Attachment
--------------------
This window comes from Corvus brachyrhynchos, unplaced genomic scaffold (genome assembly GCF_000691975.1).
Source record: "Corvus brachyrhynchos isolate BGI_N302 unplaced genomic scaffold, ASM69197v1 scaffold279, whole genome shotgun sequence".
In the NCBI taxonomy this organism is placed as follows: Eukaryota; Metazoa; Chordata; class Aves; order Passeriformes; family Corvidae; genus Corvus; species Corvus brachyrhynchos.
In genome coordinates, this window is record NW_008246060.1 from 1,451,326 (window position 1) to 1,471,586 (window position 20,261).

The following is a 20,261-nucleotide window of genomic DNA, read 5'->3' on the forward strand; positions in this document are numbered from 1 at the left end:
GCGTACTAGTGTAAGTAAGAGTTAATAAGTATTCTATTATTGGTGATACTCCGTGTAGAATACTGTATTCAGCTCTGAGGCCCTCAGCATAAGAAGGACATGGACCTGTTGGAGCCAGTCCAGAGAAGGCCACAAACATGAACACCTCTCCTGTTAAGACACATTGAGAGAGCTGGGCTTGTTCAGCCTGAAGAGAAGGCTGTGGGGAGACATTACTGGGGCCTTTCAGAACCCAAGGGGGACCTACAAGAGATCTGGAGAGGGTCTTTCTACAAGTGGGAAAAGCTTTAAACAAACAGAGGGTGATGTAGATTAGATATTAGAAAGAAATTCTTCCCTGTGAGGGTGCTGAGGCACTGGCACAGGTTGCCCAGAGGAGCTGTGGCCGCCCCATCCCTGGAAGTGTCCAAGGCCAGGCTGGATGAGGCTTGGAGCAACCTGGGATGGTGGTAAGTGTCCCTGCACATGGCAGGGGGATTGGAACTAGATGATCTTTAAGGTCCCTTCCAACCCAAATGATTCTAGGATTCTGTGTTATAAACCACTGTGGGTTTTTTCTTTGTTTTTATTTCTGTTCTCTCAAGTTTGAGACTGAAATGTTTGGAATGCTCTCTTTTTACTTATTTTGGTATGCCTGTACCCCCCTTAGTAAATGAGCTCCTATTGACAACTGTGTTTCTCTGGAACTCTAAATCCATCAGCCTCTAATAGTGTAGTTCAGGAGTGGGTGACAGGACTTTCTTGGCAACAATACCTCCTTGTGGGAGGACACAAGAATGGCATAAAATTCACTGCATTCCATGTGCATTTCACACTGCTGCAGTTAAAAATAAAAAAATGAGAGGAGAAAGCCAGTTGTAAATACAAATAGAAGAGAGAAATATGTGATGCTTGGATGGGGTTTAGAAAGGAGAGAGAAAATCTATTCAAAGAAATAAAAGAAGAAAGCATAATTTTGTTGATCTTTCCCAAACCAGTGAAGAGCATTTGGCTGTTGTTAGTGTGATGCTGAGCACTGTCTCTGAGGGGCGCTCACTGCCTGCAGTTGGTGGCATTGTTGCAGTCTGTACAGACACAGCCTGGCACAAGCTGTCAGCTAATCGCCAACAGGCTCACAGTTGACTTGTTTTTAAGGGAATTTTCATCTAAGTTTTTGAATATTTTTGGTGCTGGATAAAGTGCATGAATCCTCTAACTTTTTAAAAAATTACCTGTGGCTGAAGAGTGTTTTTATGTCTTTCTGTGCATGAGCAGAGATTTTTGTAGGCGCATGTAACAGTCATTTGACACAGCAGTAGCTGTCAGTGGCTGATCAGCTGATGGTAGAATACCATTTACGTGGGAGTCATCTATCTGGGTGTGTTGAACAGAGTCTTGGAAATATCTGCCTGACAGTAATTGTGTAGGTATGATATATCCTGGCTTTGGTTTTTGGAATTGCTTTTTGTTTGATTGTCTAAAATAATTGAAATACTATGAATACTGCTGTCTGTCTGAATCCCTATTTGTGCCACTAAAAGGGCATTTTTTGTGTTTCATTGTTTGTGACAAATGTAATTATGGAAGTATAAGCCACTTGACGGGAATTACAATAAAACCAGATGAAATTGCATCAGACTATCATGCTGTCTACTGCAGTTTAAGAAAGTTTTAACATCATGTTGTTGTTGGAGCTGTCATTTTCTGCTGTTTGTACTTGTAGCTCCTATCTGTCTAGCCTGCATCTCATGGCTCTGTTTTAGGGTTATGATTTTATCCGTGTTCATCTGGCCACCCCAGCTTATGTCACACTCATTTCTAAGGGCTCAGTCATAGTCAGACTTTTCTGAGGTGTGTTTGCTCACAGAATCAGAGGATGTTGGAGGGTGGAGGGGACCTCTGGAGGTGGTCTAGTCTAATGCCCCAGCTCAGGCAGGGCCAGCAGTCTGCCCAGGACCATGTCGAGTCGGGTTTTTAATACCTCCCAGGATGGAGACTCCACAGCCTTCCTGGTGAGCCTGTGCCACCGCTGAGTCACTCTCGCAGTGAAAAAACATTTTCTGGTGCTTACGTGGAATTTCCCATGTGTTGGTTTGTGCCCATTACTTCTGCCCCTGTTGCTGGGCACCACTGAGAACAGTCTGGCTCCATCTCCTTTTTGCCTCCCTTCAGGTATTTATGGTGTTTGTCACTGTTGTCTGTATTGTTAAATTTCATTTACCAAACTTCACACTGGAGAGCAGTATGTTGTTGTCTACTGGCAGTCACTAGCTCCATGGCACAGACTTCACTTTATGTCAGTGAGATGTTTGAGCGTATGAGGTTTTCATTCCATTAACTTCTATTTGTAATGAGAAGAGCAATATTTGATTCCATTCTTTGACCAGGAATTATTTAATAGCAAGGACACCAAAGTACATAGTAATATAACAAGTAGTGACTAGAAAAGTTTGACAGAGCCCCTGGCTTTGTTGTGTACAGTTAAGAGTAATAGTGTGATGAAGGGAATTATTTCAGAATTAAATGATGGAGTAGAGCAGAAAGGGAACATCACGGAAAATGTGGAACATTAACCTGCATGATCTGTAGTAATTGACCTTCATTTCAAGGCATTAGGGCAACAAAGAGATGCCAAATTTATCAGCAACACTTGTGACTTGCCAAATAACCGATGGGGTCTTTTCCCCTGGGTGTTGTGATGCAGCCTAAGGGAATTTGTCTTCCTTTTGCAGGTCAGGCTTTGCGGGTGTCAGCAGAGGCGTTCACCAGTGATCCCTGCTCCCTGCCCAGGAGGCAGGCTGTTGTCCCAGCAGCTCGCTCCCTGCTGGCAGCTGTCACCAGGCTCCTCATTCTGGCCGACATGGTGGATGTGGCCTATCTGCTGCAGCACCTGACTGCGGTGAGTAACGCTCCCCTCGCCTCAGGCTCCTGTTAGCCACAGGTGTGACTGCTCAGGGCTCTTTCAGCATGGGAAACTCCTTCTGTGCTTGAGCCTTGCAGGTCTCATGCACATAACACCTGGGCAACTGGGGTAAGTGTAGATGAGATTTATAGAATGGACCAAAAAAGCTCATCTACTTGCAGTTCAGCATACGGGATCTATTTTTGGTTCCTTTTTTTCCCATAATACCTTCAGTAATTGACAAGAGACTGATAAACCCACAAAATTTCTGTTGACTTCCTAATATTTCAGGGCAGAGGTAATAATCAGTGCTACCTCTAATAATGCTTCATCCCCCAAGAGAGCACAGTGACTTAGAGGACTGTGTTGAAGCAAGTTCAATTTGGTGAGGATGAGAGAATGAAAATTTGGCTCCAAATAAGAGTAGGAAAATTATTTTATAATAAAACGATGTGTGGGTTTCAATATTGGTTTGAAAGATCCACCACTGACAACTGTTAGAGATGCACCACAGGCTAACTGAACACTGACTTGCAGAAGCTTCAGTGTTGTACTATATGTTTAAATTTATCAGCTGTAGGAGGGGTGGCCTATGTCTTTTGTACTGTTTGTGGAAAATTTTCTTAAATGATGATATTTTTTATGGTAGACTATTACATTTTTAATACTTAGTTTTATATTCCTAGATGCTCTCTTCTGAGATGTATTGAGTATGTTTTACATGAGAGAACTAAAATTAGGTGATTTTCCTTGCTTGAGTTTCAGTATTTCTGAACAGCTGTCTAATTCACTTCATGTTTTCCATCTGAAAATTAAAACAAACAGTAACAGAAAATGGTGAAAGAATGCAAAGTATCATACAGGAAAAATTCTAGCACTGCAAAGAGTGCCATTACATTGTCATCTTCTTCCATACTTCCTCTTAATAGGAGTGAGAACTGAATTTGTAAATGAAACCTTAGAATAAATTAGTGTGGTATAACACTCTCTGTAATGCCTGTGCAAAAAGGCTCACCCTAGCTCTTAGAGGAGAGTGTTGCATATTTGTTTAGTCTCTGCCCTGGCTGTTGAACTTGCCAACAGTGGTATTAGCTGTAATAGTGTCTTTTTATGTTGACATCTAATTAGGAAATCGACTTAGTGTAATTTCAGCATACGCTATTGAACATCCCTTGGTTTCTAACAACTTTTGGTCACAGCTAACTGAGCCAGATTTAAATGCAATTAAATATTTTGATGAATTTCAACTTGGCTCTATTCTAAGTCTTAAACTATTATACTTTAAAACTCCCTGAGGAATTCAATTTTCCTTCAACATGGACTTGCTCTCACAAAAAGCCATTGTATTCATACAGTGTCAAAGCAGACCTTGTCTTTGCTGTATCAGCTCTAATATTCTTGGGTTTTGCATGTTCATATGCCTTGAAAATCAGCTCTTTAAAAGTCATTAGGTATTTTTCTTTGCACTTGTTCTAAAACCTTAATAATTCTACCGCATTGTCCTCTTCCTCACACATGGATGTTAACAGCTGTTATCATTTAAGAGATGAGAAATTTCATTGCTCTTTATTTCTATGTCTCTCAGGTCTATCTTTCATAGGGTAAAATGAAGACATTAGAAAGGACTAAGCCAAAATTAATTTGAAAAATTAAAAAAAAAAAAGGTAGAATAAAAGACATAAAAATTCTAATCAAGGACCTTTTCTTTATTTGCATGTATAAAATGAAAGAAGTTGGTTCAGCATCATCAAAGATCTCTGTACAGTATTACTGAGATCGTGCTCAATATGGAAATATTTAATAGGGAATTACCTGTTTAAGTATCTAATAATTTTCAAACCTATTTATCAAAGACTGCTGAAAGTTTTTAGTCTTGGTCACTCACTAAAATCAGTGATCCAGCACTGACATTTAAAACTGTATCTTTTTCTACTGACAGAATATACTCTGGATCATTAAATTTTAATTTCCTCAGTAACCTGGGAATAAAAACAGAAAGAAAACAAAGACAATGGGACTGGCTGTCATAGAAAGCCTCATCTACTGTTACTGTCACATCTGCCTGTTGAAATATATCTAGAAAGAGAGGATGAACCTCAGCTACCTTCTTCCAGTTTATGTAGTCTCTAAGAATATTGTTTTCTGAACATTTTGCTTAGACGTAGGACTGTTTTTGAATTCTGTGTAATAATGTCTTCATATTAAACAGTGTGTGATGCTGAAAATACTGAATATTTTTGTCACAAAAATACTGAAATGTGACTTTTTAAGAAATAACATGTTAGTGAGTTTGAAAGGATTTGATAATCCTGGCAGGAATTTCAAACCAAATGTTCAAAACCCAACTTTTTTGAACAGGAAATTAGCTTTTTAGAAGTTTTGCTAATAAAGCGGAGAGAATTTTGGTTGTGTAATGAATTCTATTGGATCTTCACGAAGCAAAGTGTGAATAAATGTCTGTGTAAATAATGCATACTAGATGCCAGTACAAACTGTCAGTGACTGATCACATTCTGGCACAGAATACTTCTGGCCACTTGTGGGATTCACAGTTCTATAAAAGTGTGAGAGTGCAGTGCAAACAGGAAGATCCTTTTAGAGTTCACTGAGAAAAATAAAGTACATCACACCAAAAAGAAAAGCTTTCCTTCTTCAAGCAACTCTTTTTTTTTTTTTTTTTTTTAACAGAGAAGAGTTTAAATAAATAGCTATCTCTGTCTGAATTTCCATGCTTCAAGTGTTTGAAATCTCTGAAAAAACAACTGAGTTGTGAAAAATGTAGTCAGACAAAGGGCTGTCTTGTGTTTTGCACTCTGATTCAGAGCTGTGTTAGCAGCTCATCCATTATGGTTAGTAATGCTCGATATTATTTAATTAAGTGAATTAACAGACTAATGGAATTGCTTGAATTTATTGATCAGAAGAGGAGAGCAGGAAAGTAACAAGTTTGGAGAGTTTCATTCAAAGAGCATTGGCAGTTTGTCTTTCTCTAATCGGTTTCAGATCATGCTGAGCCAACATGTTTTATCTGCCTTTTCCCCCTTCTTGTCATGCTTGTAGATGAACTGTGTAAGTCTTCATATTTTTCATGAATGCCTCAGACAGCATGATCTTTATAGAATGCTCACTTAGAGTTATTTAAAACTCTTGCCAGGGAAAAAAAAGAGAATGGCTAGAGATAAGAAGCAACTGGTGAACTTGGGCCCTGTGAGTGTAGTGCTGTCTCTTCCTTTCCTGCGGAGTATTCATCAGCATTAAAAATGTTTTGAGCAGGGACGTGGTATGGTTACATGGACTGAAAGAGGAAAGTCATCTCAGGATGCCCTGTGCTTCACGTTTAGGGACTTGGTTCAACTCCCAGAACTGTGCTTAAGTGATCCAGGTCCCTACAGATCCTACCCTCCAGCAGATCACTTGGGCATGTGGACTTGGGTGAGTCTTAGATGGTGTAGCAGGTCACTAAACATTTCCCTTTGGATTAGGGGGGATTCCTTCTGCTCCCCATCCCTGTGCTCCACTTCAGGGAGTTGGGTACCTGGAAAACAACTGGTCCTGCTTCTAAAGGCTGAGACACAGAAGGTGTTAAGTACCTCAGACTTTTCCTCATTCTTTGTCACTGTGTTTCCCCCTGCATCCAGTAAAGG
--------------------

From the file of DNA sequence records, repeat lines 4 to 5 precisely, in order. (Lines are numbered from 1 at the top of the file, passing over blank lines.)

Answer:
In genome coordinates, this window is record NW_008246060.1 from 1,451,326 (window position 1) to 1,471,586 (window position 20,261).

The following is a 20,261-nucleotide window of genomic DNA, read 5'->3' on the forward strand; positions in this document are numbered from 1 at the left end: